The Issue is Having an Effect in the Courts and at the Negotiating Table
With the fate of Section 13(b) in the balance, practitioners and lower courts are catching on. In late August, for example, a Northern District of California court granted the Motion to Stay of defendant LendingClub in a 13(b) action, pending the Supreme Court’s determination in Credit Bureau. The district court reasoned that, if the High Court significantly narrows 13(b)’s scope, “the viability of the remedy motivating the case” against Lending Club would disappear.
The trial in LendingClub had been scheduled for October. In finding a stay of that trial warranted, the LendingClub court emphasized that the FTC’s authority to seek monetary relief under Section 13(b) (or lack thereof) is “an issue of enormous consequence to this case.” The court explained, “[g]oing forward with trial would needlessly burden LendingClub to put on a trial defense only to possibly have the entire enterprise mooted by the FTC’s inability to seek any monetary relief under Section 13(b).”
Lending Club is not the only defendant caught in the FTC’s crosshairs to raise the prospect of a near-term sea change. To date, at least nine other defendants in 13(b) actions around the country have requested that courts stay their cases pending the Supreme Court’s decision in Credit Bureau. We fully expect to see a flurry of these motions in the months ahead.
Earlier this month, a federal district court judge in the Northern District of Texas granted one such motion, staying an FTC action against Match Group, Inc. In its complaint, the FTC had alleged that the company used fake love interest advertisements to trick consumers into purchasing paid subscriptions on Match.com, and sought disgorgement under Section 13(b). Notably, the Texas court chose to stay the case even though it was at an early stage – discovery had not yet commenced – evidently believing that the FTC would abandon its action if it could no longer receive a monetary remedy.
And just this past Friday, a federal district court in the Central District of California ruled for the FTC and against the defendants in FTC v. Cardiff, another 13(b) action. While the court had denied the defendants’ motion to stay the case prior to resolution of liability, “the Court recognized that the United States Supreme Court will likely decide whether restitution is available under Section 13(b)” in the coming term. The Cardiff court therefore stayed the resolution of liability pending the Supreme Court’s ruling, even though it had conclusively determined the defendants were liable under 13(b).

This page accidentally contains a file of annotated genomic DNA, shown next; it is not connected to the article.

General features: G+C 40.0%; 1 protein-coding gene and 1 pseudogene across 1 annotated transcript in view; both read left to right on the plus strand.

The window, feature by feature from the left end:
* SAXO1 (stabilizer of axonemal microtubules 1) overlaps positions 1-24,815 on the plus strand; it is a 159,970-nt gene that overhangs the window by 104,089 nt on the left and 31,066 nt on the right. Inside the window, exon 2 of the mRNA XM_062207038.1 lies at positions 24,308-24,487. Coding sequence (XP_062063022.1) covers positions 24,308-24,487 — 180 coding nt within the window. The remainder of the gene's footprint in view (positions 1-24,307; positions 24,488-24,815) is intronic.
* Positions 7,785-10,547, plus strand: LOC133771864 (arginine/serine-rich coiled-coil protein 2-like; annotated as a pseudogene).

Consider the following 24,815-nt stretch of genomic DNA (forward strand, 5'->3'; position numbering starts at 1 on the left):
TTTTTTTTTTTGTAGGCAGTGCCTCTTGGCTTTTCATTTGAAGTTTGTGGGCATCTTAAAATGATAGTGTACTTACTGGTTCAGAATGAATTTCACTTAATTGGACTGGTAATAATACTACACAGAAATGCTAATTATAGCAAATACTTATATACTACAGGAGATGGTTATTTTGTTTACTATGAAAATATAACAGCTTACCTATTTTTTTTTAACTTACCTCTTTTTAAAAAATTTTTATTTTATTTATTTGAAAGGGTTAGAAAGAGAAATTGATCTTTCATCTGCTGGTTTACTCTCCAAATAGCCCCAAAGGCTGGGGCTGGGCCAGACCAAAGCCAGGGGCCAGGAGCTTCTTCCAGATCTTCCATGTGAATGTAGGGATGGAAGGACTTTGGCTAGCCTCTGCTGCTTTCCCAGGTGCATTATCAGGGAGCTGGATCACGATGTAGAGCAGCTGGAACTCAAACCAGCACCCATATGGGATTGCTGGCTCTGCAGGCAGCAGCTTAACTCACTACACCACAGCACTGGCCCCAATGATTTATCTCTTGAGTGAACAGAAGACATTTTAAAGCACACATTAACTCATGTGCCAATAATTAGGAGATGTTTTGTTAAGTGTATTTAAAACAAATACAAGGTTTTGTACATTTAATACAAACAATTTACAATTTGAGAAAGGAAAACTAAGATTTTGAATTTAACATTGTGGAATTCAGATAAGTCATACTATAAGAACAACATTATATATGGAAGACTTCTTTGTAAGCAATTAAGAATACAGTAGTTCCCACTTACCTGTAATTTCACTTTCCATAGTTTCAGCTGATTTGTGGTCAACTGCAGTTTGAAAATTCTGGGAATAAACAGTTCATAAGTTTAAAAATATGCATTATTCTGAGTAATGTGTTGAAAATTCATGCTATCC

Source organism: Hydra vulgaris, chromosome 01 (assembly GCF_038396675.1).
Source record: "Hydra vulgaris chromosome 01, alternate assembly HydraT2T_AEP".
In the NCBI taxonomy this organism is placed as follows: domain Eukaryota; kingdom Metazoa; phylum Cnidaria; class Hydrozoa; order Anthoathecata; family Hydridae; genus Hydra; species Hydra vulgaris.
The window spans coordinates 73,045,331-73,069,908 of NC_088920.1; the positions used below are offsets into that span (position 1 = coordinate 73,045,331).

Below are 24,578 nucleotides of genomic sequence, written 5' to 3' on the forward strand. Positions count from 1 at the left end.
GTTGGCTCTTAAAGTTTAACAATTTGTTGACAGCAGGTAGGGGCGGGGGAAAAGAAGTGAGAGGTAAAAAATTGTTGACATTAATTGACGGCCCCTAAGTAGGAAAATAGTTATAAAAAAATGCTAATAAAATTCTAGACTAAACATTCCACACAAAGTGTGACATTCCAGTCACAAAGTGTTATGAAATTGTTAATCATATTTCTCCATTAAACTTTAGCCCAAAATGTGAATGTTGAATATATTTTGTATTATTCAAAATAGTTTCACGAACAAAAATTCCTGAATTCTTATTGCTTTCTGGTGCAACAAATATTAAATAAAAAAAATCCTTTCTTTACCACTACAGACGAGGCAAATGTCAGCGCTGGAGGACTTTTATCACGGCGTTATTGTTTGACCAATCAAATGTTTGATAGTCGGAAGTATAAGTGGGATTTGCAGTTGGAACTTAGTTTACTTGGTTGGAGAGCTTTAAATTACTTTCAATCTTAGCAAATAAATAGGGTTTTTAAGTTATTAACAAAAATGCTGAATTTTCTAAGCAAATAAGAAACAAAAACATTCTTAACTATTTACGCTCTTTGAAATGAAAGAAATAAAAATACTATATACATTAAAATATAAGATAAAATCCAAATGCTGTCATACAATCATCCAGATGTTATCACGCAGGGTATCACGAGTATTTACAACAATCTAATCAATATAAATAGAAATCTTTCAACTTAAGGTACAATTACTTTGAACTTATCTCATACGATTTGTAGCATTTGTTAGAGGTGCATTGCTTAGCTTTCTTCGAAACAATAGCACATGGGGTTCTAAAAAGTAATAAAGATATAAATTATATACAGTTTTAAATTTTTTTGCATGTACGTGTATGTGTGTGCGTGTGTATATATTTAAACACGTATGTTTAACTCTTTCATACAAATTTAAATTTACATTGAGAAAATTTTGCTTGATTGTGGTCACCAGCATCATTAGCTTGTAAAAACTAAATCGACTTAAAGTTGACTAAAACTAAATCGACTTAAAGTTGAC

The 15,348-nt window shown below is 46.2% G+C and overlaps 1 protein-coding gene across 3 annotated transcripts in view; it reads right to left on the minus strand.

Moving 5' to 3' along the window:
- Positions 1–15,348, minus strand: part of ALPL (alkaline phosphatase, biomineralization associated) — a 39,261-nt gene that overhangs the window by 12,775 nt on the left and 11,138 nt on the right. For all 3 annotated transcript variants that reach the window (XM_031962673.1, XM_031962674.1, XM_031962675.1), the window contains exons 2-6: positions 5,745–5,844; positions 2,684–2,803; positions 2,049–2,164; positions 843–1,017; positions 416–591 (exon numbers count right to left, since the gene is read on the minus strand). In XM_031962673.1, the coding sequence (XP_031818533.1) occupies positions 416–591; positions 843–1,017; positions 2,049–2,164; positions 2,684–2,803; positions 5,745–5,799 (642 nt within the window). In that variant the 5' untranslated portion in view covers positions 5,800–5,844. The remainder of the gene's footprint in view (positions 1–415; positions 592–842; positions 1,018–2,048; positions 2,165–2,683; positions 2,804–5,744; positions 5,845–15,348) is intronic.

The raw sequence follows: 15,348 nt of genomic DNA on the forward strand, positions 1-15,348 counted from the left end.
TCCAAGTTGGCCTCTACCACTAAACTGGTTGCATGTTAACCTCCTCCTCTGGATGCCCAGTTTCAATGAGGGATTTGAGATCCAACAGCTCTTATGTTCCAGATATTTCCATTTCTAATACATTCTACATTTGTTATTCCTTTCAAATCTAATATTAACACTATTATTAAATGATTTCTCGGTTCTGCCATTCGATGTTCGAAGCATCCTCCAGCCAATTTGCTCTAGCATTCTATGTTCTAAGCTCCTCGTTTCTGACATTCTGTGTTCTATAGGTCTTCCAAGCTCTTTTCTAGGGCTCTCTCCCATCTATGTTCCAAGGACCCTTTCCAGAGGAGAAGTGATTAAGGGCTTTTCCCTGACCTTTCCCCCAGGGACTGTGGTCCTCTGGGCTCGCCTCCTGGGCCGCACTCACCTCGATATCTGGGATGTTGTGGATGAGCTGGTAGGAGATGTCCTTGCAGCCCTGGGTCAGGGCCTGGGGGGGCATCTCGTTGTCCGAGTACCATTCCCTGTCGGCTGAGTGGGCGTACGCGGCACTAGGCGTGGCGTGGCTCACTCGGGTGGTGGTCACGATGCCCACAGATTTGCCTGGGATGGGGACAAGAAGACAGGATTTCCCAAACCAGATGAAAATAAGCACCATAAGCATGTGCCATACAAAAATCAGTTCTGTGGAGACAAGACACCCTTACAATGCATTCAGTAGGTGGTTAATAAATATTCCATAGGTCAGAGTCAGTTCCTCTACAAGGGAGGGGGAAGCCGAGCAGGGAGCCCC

The effects of a potential Supreme Court decision neutering Section 13(b) also have implications outside of the courtroom. For companies currently engaged in FTC negotiations, knowing that a potential Supreme Court ruling limiting the FTC’s equitable powers under 13(b) can be a valuable asset. The awareness that the FTC may not be able to obtain monetary relief through Section 13(b) has an obvious effect on the context of such negotiations. Savvy practitioners now have the ability (some might say the obligation) to leverage the potential limitation of Section 13(b) restitution in order to push the FTC to discount monetary demands. After all, the FTC may soon lose any ability at all to demand monetary relief under 13(b).
What Comes Next?
Under the current 13(b) framework, the FTC has the ability to take a party directly to court, and to sue for both monetary and injunctive relief. If the FTC’s ability to sue for monetary relief goes away, the FTC will still be able to use Section 13(b) to enjoin a party in federal court, but in order to obtain monetary restitution, the FTC will have to resort to Section 19 of the FTC Act.
Under Section 19 of the Act, the FTC can seek monetary damages against a party in federal court, eventually. But the process to do so is cumbersome and time-consuming. First, the FTC must bring the case at the Commission before an Administrative Law Judge. Assuming the FTC prevails before the ALJ, the losing party can (and almost certainly will) appeal that decision to the full Commission. The FTC must make its case a second time before the Commission in order to receive a final order, allowing the case to be brought in federal court. Only then can the FTC begin prosecuting the actual lawsuit against the party. Especially compared to the current Section 13(b) framework, the Section 19 process is lengthy and convoluted, making it far harder for the FTC to obtain quick and effective monetary remedies.